Understanding Informal Family Property Agreements: Insights from Anderson v. Anderson

Author: Marwah Law | | Categories: Law Firm , Lawyers , Legal Services , Real Estate Law , Real Estate Lawyers

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In a recent decision, Anderson v. Anderson 2023 SCC 13, the Supreme Court of Canada provided valuable guidance on the weight given to informal spousal agreements concerning family property. This landmark case involved a couple who, after an unsuccessful reconciliation meeting, signed what is commonly known as a "kitchen-table agreement." While the agreement lacked certain formalities required for enforceability, the court's ruling shed light on the implications of such informal property agreements across Canada. In this blog post, Marwah Law will delve into the key takeaways from the Anderson case and explore the framework established by Justice Andromache Karakatsanis to evaluate the validity and weight of informal property agreements.

1. Understanding the Status of Informal Agreements
   - The absence of financial disclosure and independent legal advice rendered the Anderson agreement ineligible as an enforceable "interspousal contract" under certain provincial laws.

2. The Journey through the Courts
   - At the trial level, Justice Darryl J. Brown deemed the agreement non-binding.
   - The Court of Appeal overturned the decision, attributing "great weight" to the agreement based on a Miglin analysis (Miglin v. Miglin [2003] 1 S.C.R. 303), resulting in a binding  agreement.
   - Ultimately, the Supreme Court, through Justice Karakatsanis, deemed the agreement binding, fair, and equitable.

3. Formal Requirements vs. Grounds for Set-Aside
   - Various Canadian family property statutes necessitate written agreements signed and witnessed by the parties. Additional requirements, such as lawyer acknowledgment, exist in certain provinces.
   - Formal requirements should be distinguished from grounds for setting aside a domestic contract and from an agreement's potential impact on the unequal division of property.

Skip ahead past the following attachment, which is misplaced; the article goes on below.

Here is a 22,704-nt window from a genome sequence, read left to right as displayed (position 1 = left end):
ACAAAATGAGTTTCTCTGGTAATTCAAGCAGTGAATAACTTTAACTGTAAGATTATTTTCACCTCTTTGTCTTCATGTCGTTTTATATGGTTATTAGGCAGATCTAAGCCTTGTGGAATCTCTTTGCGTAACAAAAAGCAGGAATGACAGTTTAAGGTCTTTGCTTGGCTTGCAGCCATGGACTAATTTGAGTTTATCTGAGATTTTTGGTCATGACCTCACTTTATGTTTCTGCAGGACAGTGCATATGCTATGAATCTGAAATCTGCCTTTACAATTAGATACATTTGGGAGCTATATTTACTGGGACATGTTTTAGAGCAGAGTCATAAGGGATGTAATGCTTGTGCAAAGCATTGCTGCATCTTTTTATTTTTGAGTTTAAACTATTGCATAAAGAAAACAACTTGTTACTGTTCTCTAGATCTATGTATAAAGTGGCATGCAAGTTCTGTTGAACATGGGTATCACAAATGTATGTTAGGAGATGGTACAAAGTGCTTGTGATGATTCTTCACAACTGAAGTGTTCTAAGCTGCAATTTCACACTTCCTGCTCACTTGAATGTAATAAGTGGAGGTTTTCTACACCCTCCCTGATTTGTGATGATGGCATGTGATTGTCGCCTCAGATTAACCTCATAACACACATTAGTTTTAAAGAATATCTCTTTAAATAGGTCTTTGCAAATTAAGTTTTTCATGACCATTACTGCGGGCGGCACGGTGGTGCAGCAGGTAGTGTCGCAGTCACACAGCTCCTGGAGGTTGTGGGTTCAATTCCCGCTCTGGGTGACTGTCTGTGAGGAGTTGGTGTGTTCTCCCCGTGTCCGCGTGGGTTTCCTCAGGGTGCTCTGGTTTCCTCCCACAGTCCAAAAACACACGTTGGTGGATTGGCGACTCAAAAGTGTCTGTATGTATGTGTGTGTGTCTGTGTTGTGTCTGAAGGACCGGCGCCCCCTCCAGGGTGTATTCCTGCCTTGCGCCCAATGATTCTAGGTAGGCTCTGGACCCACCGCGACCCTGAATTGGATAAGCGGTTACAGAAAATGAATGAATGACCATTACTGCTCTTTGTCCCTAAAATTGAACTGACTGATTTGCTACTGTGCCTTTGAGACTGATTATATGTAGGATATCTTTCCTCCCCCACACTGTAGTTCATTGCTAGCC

4. Clarifying the Applicability of the Miglin Framework
   - The Supreme Court clarified that the Miglin framework solely pertains to spousal support agreements and does not extend to property agreements.

5. The Framework for Evaluating Informal Property Agreements
  - Justice Karakatsanis presented a framework to assess the weight of informal property agreements.
  - Validity: The party claiming an informal agreement must demonstrate a valid contract, establishing a consensus on essential terms, even if the agreement only partially addresses family property matters.
  - Unfairness: To challenge the agreement, the opposing party must illustrate unfairness in negotiation, such as undue pressure, exploitation of power imbalance, or defects in the bargaining process. Disclosure and legal advice play a role in fairness, but substantive fairness may compensate for informational deficiencies.
  - Substantive Fairness: If the informal agreement is both valid and fairly negotiated, its weight depends on its adherence to what is fair and equitable under family property legislation, including provisions for unequal division.

The Anderson v. Anderson decision provides valuable insights into the evaluation of informal family property agreements. While the ruling offers clarity, some concerns persist, such as the court's assessment of sufficient financial disclosure in the case. Nevertheless, the framework outlined by Justice Karakatsanis will assist legal practitioners and individuals in navigating the complexities of informal property agreements.

For legal advice and assistance regarding informal family property agreements, contact Marwah Law today. Our experienced team is ready to help you navigate the intricacies of Canadian family law.